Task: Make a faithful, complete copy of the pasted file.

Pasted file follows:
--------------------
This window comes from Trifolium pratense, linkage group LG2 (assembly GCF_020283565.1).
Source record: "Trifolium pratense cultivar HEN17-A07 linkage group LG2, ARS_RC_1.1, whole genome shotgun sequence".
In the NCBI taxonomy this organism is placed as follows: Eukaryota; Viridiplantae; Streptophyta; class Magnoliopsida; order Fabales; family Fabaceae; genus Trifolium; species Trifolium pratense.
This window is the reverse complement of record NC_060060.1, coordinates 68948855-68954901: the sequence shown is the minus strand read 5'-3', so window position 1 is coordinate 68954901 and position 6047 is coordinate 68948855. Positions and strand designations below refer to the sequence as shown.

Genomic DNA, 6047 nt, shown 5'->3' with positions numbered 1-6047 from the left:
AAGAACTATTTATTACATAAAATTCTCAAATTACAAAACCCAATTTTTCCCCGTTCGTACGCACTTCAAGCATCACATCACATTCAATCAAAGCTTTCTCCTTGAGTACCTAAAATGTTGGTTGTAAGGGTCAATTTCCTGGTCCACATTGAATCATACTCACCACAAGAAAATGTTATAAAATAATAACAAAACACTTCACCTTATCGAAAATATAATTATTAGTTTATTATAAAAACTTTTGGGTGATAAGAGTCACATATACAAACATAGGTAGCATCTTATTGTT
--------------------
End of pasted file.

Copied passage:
This window comes from Trifolium pratense, linkage group LG2 (assembly GCF_020283565.1).
Source record: "Trifolium pratense cultivar HEN17-A07 linkage group LG2, ARS_RC_1.1, whole genome shotgun sequence".
In the NCBI taxonomy this organism is placed as follows: Eukaryota; Viridiplantae; Streptophyta; class Magnoliopsida; order Fabales; family Fabaceae; genus Trifolium; species Trifolium pratense.
This window is the reverse complement of record NC_060060.1, coordinates 68948855-68954901: the sequence shown is the minus strand read 5'-3', so window position 1 is coordinate 68954901 and position 6047 is coordinate 68948855. Positions and strand designations below refer to the sequence as shown.

Genomic DNA, 6047 nt, shown 5'->3' with positions numbered 1-6047 from the left:
AAGAACTATTTATTACATAAAATTCTCAAATTACAAAACCCAATTTTTCCCCGTTCGTACGCACTTCAAGCATCACATCACATTCAATCAAAGCTTTCTCCTTGAGTACCTAAAATGTTGGTTGTAAGGGTCAATTTCCTGGTCCACATTGAATCATACTCACCACAAGAAAATGTTATAAAATAATAACAAAACACTTCACCTTATCGAAAATATAATTATTAGTTTATTATAAAAACTTTTGGGTGATAAGAGTCACATATACAAACATAGGTAGCATCTTATTGTT